3. Transforming memory and storage with DAOS

When creating applications for HPC, developers must work around memory bottlenecks. Since each server board supports a maximum of 128 gigabytes of memory per module, developers must “fit” their applications within those space constraints and optimize memory-intense HPC and AI applications to run more efficiently on HPC memory systems. 

With One API, developers have tools that will enable a unified programming model, simplifying development for workloads across multiple architectures.

Innovations like Intel Optane technologies and the recently announced Distributed Asynchronous Object Storage (DAOS) address these barriers by offering developers ways to expand and speed HPC memory pools. Intel Optane DC persistent memory offers this expansion of memory sizes to tackle those memory-intensive workloads.

Distributed Asynchronous Object Storage (DAOS) supplements these technologies by offering a software-defined object store built for large scale, distributed Non-Volatile Memory (NVM). Unlike HPC workloads focused on mathematical calculations and storage, AI scenarios on HPC require non-linear movement of various-sized data blocks. DAOS technology accelerates AI workloads by directing smaller, “hot” data blocks onto memory DIMMs, and writing larger, “warm” data blocks to SSD storage. DAOS’s ability to place data intelligently makes the most of memory and storage resources and accelerates AI workloads in the process. With features like advanced data protection, transactional non-blocking I/O, and more DAOS offers organizations a performant, flexible storage option for today’s data centers.

4. A more intelligent interconnect, CXL

In the constant pursuit of more exceptional HPC system performance for AI applications, customers need ways to optimize the joint capabilities of CPUs and accelerators.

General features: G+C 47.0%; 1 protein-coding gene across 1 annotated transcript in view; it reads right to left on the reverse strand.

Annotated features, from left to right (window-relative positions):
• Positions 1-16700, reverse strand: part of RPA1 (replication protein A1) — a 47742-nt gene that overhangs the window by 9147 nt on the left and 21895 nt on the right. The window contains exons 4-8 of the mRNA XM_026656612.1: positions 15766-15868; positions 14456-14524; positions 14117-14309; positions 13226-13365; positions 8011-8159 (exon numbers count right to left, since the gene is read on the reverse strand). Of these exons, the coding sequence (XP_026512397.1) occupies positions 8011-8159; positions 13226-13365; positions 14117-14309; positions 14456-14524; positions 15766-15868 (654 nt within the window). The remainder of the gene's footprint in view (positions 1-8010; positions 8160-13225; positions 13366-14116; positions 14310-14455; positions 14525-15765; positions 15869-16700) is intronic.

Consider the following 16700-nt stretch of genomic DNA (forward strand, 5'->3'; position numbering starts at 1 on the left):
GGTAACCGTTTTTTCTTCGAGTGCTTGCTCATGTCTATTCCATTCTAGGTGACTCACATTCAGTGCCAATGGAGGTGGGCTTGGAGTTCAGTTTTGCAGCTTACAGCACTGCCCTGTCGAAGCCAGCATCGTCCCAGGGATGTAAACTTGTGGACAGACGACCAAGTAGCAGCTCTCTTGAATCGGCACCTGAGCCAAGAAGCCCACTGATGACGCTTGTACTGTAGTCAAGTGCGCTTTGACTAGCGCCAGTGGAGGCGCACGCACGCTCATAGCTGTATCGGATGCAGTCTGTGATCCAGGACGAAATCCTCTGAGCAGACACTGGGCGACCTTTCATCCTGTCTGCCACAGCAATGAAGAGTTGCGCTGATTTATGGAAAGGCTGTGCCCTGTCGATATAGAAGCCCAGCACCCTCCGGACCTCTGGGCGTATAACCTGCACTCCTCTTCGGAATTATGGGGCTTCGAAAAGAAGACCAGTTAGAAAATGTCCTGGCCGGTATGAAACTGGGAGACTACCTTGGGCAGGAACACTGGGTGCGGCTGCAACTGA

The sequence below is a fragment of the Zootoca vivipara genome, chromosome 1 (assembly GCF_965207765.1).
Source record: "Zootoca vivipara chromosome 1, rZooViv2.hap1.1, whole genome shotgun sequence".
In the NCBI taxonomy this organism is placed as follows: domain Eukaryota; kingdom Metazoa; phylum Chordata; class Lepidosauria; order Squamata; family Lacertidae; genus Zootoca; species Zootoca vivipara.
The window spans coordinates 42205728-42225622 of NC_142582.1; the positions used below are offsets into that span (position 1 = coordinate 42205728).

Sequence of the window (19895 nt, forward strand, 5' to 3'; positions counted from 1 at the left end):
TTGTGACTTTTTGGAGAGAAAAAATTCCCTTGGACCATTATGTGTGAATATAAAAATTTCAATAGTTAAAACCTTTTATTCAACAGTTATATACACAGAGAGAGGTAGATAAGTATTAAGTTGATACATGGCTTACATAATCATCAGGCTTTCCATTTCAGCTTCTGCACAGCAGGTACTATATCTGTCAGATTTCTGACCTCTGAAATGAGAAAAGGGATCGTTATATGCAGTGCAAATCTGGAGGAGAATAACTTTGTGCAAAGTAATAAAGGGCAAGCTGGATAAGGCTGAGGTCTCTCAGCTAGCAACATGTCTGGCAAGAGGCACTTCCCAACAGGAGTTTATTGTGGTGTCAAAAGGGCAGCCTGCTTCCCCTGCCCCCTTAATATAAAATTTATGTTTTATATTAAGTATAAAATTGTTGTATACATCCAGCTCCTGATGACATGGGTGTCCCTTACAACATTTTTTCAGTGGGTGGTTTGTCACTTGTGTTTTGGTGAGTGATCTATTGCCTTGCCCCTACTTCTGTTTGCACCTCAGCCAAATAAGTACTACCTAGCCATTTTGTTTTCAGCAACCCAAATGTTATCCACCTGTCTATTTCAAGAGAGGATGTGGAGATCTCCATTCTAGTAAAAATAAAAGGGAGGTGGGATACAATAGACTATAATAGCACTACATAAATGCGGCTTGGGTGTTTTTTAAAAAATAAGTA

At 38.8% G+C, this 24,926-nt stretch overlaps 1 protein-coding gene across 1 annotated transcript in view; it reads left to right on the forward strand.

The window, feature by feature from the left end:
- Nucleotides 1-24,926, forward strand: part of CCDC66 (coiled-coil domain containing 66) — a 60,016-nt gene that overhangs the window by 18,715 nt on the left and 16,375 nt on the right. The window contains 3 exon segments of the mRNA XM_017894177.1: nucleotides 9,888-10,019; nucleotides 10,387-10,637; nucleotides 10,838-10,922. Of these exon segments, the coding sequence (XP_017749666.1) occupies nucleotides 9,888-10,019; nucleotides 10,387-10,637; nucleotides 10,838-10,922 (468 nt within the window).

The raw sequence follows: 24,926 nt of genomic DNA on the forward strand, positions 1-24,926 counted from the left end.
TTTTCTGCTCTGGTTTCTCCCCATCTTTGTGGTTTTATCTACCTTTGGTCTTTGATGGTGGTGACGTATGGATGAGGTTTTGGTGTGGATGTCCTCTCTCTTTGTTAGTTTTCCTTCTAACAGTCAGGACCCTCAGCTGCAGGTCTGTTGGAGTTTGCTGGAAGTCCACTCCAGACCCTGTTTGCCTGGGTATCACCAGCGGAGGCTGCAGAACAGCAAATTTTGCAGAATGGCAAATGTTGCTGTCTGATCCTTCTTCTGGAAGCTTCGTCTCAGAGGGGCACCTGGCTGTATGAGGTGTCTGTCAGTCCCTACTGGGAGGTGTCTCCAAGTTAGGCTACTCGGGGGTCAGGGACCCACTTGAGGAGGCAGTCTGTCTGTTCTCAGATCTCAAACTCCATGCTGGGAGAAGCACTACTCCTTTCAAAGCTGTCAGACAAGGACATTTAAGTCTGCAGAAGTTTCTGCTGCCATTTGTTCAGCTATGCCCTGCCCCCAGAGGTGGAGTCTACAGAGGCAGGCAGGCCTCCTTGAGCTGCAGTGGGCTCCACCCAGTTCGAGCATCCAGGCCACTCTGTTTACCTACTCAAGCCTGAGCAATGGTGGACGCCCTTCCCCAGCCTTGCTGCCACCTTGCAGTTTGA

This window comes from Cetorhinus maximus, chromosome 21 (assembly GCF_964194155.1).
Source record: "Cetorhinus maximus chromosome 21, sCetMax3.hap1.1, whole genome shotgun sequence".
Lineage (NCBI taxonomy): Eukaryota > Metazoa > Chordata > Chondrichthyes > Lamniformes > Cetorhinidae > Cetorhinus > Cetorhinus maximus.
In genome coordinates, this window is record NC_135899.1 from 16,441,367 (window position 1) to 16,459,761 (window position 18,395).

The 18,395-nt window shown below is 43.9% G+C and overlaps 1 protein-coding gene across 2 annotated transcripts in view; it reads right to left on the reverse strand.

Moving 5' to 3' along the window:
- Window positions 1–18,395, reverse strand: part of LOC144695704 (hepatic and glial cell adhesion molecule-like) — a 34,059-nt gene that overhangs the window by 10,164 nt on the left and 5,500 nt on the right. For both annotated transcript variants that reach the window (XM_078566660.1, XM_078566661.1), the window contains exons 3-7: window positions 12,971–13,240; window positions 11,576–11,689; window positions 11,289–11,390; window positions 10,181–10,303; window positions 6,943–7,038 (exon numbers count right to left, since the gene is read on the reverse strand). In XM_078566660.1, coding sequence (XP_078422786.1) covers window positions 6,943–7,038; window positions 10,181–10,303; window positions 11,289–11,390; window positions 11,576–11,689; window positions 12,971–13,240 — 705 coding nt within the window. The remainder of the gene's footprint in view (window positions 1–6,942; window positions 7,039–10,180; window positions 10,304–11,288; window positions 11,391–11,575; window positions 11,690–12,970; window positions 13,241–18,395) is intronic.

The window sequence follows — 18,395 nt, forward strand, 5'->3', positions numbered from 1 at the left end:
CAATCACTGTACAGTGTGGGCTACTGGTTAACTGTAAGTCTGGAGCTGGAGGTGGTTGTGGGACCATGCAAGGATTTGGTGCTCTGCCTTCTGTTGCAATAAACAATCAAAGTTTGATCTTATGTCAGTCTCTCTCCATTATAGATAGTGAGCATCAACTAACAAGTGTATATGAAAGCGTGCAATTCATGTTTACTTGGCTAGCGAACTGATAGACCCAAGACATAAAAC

Intel’s new intelligent interconnect, Intel Compute Express Link (Intel CXL), addresses this need by enabling a faster gateway of communication between the CPU and accelerator. Intel CXL offers a standards-based solution to increase data transfer rates for AI applications, and reduce software stack complexity.

5. Support for manufacturing excellence

Increasingly, manufacturers tap the power of AI-based workloads to bring products to market faster, maximize their supply chains, avoid unexpected downtime of manufacturing equipment, and much more. Given the compute-intensive nature of AI, customers benefit from faster processor performance, which leads to faster business outcomes.

Intel is committed to manufacturing excellence by delivering advanced processors with ever increasing sophistication. For example, Intel FPGA and 10th Generation Intel Core processors are shipping this year with 10nm technology as well as having a clear path for 7nm and beyond. Foveros 3D packaging technology supplements these processor enhancements with the ability to combine processors, DRAM layers, and accelerators into a single, vertical “stack” that enables higher density per CPU socket and server board. 

6. Built-in security

With new security threats occurring daily, data center IT experts need a platform they can count on for end-to-end security. Intel’s HPC-ready platform implements security technologies at all levels, including processors, boards, software, and more. 

Find out more

There is no longer a doubt about the critical role AI can fill, or the value it adds. Instead, the debate is when and how to implement it to benefit your organization. The Intel HPC platform executes and accelerates AI-based workloads. Organizations that already adopted Intel technologies are closer to experiencing AI’s benefits than they may realize. 

For more information about the benefits Intel’s HPC and AI platform can offer your organization, read the “Bringing AI into Your Existing HPC Environment” white paper.